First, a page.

2x \cos 4x - 4x^2 \sin 4x which is correct, good stuff.
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  5. #5
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    I thik my basic maths skills let me down more than the ability to grasp higher concepts

    I have differentiated a question using quotient rule and got as far as:

    k'(x) = ((4-t^2) (3e^(3t)) - (e^(3t)) (-2t)) / (4-t^2)^2

    I put it into QuickMath but it comes up all funny

    so, what next? can i simplify this further, if so how? thanks.
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  6. #6
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    I have no idea what the question is, but from your answer i guess you have been told to differentiate k(t) = \frac{ e^{3t}}{4-t^2}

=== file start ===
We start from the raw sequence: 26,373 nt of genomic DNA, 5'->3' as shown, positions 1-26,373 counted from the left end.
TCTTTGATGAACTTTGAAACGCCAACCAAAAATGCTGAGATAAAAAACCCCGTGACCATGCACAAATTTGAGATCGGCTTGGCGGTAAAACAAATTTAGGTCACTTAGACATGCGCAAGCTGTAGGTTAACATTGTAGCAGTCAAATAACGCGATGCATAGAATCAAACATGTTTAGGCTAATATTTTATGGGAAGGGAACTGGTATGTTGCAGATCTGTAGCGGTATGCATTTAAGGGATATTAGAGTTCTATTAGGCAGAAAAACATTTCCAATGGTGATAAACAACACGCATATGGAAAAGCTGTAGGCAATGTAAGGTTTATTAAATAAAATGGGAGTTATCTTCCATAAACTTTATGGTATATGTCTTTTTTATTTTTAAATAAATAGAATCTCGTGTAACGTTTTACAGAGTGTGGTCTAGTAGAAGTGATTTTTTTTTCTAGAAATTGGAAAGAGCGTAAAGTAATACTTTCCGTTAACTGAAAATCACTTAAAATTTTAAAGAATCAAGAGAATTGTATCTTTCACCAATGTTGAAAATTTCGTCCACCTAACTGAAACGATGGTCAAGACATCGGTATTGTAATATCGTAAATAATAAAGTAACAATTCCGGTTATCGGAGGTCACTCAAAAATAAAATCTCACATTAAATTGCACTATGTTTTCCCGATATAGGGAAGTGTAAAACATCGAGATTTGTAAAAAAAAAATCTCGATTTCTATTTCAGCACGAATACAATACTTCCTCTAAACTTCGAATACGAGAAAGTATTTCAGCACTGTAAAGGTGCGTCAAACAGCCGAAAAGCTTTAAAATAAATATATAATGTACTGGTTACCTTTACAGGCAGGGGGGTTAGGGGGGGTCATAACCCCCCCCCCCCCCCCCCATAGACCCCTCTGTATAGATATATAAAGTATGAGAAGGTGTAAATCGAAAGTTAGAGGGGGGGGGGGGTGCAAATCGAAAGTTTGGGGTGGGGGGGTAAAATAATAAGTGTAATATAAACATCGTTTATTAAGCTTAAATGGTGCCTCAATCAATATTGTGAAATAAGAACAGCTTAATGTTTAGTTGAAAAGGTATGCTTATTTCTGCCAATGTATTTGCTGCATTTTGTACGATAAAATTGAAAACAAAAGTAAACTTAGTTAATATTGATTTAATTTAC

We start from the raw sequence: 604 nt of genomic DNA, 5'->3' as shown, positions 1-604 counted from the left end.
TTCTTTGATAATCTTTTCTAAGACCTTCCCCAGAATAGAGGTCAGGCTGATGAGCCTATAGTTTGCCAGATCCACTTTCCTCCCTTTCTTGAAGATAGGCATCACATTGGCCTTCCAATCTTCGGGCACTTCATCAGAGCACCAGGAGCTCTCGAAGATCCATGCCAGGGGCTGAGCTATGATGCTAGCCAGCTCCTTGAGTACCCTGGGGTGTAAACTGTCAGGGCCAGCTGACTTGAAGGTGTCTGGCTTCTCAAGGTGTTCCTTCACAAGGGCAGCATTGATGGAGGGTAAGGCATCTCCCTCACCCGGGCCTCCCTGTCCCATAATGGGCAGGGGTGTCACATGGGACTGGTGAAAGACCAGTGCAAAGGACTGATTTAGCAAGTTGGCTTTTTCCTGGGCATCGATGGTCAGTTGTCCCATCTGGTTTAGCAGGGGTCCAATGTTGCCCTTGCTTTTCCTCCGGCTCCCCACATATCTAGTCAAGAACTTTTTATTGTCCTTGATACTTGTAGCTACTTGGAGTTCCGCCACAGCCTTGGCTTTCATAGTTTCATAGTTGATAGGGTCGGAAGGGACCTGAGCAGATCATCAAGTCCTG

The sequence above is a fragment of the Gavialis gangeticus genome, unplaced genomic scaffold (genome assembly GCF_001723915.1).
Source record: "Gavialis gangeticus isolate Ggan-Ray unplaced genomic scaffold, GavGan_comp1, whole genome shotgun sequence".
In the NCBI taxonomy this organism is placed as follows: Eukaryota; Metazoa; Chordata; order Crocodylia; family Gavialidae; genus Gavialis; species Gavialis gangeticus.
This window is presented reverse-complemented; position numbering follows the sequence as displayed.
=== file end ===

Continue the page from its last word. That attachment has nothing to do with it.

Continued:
I am finding it difficult to read your answer, (maybe you should try using LaTeX) but it looks like you have written. k'(t) = \frac{ 3e^{3t}(4-t^2) + 2t \cdot e^{3t}}{(4-t^2)^2}
    which is correct.
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  7. #7
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    Quote Originally Posted by bobak View Post
    I have no idea what the question is, but from your answer i guess you have been told to differentiate k(t) = \frac{ e^{3t}}{4-t^2}

    I am finding it difficult to read your answer, (maybe you should try using LaTeX) but it looks like you have written. k'(t) = \frac{ 3e^{3t}(4-t^2) + 2t \cdot e^{3t}}{(4-t^2)^2}
    which is correct.
    Yes, that's the question. Sorry, I should have written it out in teh first place.
    I have Googled latex and will use it in future.

    So the answer can't be simplified further?
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  8. #8